Release Date: January 21st, 2011 (Sundance)
Directed by: Jason Eisener
Written by: John Davies, Jason Eisener
Music by: Alexander Rosborough
Cast: Rutger Hauer, Molly Dunsworth, Brian Downey, Gregory Smith, Nick Bateman
Rhombus Media, Whizbang Films, Yer Dead Productions, Alliance Films, Magnet Releasing, 86 Minutes
“There’s something else about bears not many people know. If a bear gets hooked on the taste of human blood, it becomes a man-killer. He’ll go on a rampage and has to be destroyed. And that’s why you should never hug a bear.” – Hobo
Back when Robert Rodriguez and Quentin Tarantino’s Grindhouse came out, they held a contest for fans to make their own fake grindhouse style trailers, as an interactive marketing campaign to help promote the film. Jason Eisener won the contest with his trailer for Hobo With a Shotgun. In certain parts of Canada, Eisener’s trailer was featured with screenings of the film. This eventually lead to him making a real film from the fake trailer, similar to what Robert Rodriguez did with his fake trailer for Machete.
Before this, Eisener’s only directing experience was his short film about murderous Christmas trees called Treevenge.
This motion picture is just as unique as its backstory.
Hobo With a Shotgun is an ultraviolent spectacle that is reminiscent of the old school grindhouse films that inspired it but at the same time, it is truly its own thing.
Somehow, Eisener got Rutger Hauer to star in this thing and his presence gives it a sort of legitimacy and gravitas that it wouldn’t have had otherwise. Sure, this is low budget and has cheap practical effects but so did the movies it was an homage to. But this isn’t a straight homage, it is a film with its own style that successfully taps into different realms and different genres while still feeling like a cohesive body of work.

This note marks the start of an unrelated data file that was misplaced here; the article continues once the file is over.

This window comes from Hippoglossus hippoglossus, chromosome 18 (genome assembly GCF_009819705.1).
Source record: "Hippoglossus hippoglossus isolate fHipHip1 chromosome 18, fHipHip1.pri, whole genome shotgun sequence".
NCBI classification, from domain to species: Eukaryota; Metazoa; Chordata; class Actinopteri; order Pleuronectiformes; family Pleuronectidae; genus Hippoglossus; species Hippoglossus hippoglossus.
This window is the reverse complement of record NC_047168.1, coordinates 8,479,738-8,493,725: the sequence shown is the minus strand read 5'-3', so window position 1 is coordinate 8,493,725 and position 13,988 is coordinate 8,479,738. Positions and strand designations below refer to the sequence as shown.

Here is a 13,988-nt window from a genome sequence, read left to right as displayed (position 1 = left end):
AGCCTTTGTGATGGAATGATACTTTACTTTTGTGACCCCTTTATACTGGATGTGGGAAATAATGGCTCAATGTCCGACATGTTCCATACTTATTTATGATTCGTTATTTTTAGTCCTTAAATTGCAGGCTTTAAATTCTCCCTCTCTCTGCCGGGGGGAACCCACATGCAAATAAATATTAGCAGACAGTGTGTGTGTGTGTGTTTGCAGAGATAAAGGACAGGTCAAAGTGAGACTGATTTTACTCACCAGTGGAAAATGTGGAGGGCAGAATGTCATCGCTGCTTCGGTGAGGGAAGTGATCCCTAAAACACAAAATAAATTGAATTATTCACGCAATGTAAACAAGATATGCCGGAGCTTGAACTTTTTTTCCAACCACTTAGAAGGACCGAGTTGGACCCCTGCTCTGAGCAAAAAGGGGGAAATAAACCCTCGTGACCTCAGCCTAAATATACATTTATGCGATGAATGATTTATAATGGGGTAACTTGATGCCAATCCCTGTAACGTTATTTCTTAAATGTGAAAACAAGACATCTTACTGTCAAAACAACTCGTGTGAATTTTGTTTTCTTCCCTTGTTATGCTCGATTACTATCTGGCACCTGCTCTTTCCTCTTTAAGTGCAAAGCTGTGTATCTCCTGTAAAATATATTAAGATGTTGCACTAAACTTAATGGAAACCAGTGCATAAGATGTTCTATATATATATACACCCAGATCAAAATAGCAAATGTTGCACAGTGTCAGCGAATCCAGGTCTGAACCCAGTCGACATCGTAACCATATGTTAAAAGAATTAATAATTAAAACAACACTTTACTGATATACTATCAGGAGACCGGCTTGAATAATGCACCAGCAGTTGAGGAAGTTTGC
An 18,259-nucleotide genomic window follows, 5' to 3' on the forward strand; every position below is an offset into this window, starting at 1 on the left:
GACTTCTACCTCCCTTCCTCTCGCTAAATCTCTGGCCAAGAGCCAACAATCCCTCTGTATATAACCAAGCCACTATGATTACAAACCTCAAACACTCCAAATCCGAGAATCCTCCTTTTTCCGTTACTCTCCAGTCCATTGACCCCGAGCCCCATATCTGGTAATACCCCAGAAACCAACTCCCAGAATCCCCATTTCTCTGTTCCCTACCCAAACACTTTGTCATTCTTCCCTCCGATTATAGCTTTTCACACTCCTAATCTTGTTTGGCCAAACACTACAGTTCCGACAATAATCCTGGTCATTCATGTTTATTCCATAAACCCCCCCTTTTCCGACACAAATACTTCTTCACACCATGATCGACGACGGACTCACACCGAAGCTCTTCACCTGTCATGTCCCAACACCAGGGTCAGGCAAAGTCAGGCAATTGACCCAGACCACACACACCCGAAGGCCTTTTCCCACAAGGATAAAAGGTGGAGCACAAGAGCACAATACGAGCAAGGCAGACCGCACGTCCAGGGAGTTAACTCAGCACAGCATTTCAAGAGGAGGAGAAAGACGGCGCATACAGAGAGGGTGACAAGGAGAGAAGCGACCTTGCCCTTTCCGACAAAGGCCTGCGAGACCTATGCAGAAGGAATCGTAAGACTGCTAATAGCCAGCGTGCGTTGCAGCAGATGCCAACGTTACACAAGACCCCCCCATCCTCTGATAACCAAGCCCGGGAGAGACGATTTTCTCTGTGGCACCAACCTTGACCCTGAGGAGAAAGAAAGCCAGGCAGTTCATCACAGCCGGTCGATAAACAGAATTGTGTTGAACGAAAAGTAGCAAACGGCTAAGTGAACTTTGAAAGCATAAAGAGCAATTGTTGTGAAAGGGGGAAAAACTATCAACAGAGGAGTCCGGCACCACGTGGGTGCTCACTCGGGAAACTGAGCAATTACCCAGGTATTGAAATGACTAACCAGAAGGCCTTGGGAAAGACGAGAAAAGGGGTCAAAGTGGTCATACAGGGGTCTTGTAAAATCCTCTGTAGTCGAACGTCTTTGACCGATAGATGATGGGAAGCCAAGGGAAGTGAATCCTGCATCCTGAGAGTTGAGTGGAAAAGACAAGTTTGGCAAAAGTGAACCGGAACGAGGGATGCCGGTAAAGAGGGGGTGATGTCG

The story is very simple, a hobo comes to town on a train. He is immediately disgusted by the culture he encounters in this new place. It doesn’t take long before he decides to pick up a shotgun and go banana sandwich on the scumbags that shit on everything good and decent. He befriends a sweet and pretty cute hooker, who starts as a damsel in distress but winds up being a total badass herself.
The thing about this film, is that it isn’t just violent. It crosses a lot of lines but in a fantastic way. There is a scene where children on a school bus get cooked alive by a psycho with a flamethrower, there are guns held to babies faces, pedophiles dressed as Santa, rapey cops, ice skates used in creative and deadly ways, a giant octopus creature, a totally f’n awesome duo of armored biker mercenaries and about a dozen other things I’m not going to list out. As shocking as a lot of the things in the movie are, you are still surprised by them and their overabundance sort of makes light of it all, as this film’s setting turns into an over the top, insane world where nothing is actually shocking and the psychos are incredibly innovative and ingenious.
If you are easily offended or can’t take violence, steer absolutely clear of this picture. If you have a strong appreciation for the art and style of grindhouse pictures, this will not disappoint you and it will probably impress you. There is a certain level of artistic merit to violent filth and this movie is a prime example of the beauty of gore used intelligently and creatively, as opposed to gore just for the sake of gore.
Hobo With a Shotgun is an absurdist’s wet dream. Well, an absurdist who doesn’t mind blood, guts and shotgun blasts.
Pairs well with: Other modern grindhouse and retro films: Planet Terror, Death Proof, Turbo Kid, Kung Fury, etc. Also, Jason Eisener’s short film Treevenge.